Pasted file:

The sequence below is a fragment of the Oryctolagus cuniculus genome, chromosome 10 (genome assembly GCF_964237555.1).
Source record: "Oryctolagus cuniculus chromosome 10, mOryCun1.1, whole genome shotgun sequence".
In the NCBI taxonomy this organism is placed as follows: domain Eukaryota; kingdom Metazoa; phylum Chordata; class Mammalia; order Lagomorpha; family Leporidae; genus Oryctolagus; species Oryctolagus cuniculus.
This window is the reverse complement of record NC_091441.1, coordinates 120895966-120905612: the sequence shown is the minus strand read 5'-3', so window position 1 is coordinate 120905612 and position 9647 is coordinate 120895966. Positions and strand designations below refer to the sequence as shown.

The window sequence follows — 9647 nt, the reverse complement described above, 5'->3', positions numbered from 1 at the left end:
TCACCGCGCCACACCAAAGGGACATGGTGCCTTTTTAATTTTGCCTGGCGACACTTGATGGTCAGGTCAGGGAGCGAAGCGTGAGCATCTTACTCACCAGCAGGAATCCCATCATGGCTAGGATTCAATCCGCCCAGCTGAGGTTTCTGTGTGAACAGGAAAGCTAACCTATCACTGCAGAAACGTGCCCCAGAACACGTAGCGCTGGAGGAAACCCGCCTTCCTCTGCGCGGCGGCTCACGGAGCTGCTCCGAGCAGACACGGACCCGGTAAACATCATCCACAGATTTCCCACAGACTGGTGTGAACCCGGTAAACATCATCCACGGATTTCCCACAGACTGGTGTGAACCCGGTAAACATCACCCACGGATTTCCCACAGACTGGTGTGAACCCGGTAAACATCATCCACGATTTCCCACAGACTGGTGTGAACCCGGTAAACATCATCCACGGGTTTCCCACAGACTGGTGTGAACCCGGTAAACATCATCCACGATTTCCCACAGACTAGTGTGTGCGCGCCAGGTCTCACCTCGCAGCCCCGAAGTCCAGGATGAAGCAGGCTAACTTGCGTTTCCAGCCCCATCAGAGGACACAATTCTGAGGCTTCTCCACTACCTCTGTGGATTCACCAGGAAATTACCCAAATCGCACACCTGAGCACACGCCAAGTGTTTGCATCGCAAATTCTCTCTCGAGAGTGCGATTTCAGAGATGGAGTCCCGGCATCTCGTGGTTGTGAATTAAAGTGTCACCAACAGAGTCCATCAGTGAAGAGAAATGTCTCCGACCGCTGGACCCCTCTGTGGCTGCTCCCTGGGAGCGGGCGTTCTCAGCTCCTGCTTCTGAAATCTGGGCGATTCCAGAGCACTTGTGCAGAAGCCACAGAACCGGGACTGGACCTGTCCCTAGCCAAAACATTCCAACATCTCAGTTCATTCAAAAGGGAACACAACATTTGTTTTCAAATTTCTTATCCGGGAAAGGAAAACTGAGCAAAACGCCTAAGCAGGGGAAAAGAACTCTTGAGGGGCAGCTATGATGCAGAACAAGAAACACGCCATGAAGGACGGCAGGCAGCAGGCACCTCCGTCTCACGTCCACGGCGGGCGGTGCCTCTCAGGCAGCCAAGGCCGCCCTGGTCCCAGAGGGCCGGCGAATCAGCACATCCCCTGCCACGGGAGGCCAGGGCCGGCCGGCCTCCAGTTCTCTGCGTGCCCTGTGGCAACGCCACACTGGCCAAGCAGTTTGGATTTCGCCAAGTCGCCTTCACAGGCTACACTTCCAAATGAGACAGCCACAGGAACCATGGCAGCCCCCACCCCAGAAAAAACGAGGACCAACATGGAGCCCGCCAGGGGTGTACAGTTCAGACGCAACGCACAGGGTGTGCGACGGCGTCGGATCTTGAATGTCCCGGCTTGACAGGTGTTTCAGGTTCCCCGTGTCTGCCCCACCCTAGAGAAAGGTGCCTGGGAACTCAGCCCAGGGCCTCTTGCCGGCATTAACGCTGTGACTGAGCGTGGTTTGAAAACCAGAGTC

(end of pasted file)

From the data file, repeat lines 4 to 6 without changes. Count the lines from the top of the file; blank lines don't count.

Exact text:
This window is the reverse complement of record NC_091441.1, coordinates 120895966-120905612: the sequence shown is the minus strand read 5'-3', so window position 1 is coordinate 120905612 and position 9647 is coordinate 120895966. Positions and strand designations below refer to the sequence as shown.

The window sequence follows — 9647 nt, the reverse complement described above, 5'->3', positions numbered from 1 at the left end:
TCACCGCGCCACACCAAAGGGACATGGTGCCTTTTTAATTTTGCCTGGCGACACTTGATGGTCAGGTCAGGGAGCGAAGCGTGAGCATCTTACTCACCAGCAGGAATCCCATCATGGCTAGGATTCAATCCGCCCAGCTGAGGTTTCTGTGTGAACAGGAAAGCTAACCTATCACTGCAGAAACGTGCCCCAGAACACGTAGCGCTGGAGGAAACCCGCCTTCCTCTGCGCGGCGGCTCACGGAGCTGCTCCGAGCAGACACGGACCCGGTAAACATCATCCACAGATTTCCCACAGACTGGTGTGAACCCGGTAAACATCATCCACGGATTTCCCACAGACTGGTGTGAACCCGGTAAACATCACCCACGGATTTCCCACAGACTGGTGTGAACCCGGTAAACATCATCCACGATTTCCCACAGACTGGTGTGAACCCGGTAAACATCATCCACGGGTTTCCCACAGACTGGTGTGAACCCGGTAAACATCATCCACGATTTCCCACAGACTAGTGTGTGCGCGCCAGGTCTCACCTCGCAGCCCCGAAGTCCAGGATGAAGCAGGCTAACTTGCGTTTCCAGCCCCATCAGAGGACACAATTCTGAGGCTTCTCCACTACCTCTGTGGATTCACCAGGAAATTACCCAAATCGCACACCTGAGCACACGCCAAGTGTTTGCATCGCAAATTCTCTCTCGAGAGTGCGATTTCAGAGATGGAGTCCCGGCATCTCGTGGTTGTGAATTAAAGTGTCACCAACAGAGTCCATCAGTGAAGAGAAATGTCTCCGACCGCTGGACCCCTCTGTGGCTGCTCCCTGGGAGCGGGCGTTCTCAGCTCCTGCTTCTGAAATCTGGGCGATTCCAGAGCACTTGTGCAGAAGCCACAGAACCGGGACTGGACCTGTCCCTAGCCAAAACATTCCAACATCTCAGTTCATTCAAAAGGGAACACAACATTTGTTTTCAAATTTCTTATCCGGGAAAGGAAAACTGAGCAAAACGCCTAAGCAGGGGAAAAGAACTCTTGAGGGGCAGCTATGATGCAGAACAAGAAACACGCCATGAAGGACGGCAGGCAGCAGGCACCTCCGTCTCACGTCCACGGCGGGCGGTGCCTCTCAGGCAGCCAAGGCCGCCCTGGTCCCAGAGGGCCGGCGAATCAGCACATCCCCTGCCACGGGAGGCCAGGGCCGGCCGGCCTCCAGTTCTCTGCGTGCCCTGTGGCAACGCCACACTGGCCAAGCAGTTTGGATTTCGCCAAGTCGCCTTCACAGGCTACACTTCCAAATGAGACAGCCACAGGAACCATGGCAGCCCCCACCCCAGAAAAAACGAGGACCAACATGGAGCCCGCCAGGGGTGTACAGTTCAGACGCAACGCACAGGGTGTGCGACGGCGTCGGATCTTGAATGTCCCGGCTTGACAGGTGTTTCAGGTTCCCCGTGTCTGCCCCACCCTAGAGAAAGGTGCCTGGGAACTCAGCCCAGGGCCTCTTGCCGGCATTAACGCTGTGACTGAGCGTGGTTTGAAAACCAGAGTC